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Placemaking is a word used a lot these days – but what defines a successful place? Can they be planned and designed, or is it something that is out of our control? Is it about the architecture or the stuff between? And when do the decisions that lead to great places get made – at policy level, at feasibility stage, at planning stage or at design stage?

Philip Graus looks at the Greater Sydney Commission and how a metropolitan level planning authority has been an important missing ingredient in Sydney’s governance that can bring citywide thinking. Murray Brown unravels the structure and remit of the Greater Sydney Commission, the relationship between each of the ‘districts’ and how policy will make its way into planning decisions. Still on the Greater Sydney Commission theme, Shaun Carter interviews Environment Commissioner Rod Simpson and discusses how design-based placemaking is the future.

Anton Kouzmin reminds us that governments have in recent years relinquished their role in driving urban renewal projects, opting for low-risk, profit-driven and opaque private sector solutions. He argues that the design of the governance structure around a project frames the design outcomes that we get.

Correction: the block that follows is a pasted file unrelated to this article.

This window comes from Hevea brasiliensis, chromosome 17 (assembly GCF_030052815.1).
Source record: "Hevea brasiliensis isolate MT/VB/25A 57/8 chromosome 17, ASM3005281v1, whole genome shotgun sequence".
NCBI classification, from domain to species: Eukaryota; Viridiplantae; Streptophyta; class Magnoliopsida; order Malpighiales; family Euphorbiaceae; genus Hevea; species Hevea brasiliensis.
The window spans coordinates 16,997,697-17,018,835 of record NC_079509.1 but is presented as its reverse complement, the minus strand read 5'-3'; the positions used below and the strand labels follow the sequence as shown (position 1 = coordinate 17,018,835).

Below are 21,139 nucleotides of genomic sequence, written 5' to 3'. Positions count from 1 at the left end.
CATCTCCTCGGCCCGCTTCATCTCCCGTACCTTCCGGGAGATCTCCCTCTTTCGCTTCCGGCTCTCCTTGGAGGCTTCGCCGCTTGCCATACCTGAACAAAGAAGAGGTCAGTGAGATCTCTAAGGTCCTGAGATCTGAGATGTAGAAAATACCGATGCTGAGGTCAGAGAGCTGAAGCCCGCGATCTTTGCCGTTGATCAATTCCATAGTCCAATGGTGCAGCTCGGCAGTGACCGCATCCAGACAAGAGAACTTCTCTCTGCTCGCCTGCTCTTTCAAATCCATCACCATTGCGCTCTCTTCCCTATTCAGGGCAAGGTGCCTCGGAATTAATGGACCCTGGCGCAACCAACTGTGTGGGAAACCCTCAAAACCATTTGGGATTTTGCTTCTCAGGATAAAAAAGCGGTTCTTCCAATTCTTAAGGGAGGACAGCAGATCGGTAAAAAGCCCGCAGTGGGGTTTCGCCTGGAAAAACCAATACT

Alec Tzannes dissects the process behind Central Park, one of Sydney’s most successful recent placemaking outcomes. He notes the importance of a rigorous masterplan, but also the commitment from the property owners to support good design through to completion. Circular Quay is one of the great places of Australia, despite a lack of a coordinated vision. But it could and should be better. Murray Brown asks whether it is time for the AIA to initiate a new round of discussions on its future.

Paul Walter looks at the hybrid study/café/club spaces in universities which ‘blur the line between campus and urban’, and we report on an Australian Research Council funded project into planning innovations at Australian universities.

Nicola Balch explains how tactical urbanism is being applied to the George Street Living Room project. April McCabe introduces us to the collaborative network supporting women-led ideas for positive change that is Urbanistas Sydney.

Away from the urban environment, Dan Plummer and Belinda Smith look at the conflicting needs of regional-based versus community-based placemaking inherent in the Tweed Regional Gallery. Glen Spicer gives us an update on the ideas for the closed heavy rail corridor in Newcastle city and notes more work still needs to be done. Noni Boyd writes about the wonderful Sirius Building whose days may be numbered. David Bennett stretches our analysis of placemaking with the use of data-based apps and City Dashboard websites that give us real-time data.

Lastly, Matt Chan has been to the Venice Biennale and gives us his take on the event whilst Tim Horton wonders why architects are still resisting the need for CPD.

Andrew Nimmo
Chair of the Editorial Committee
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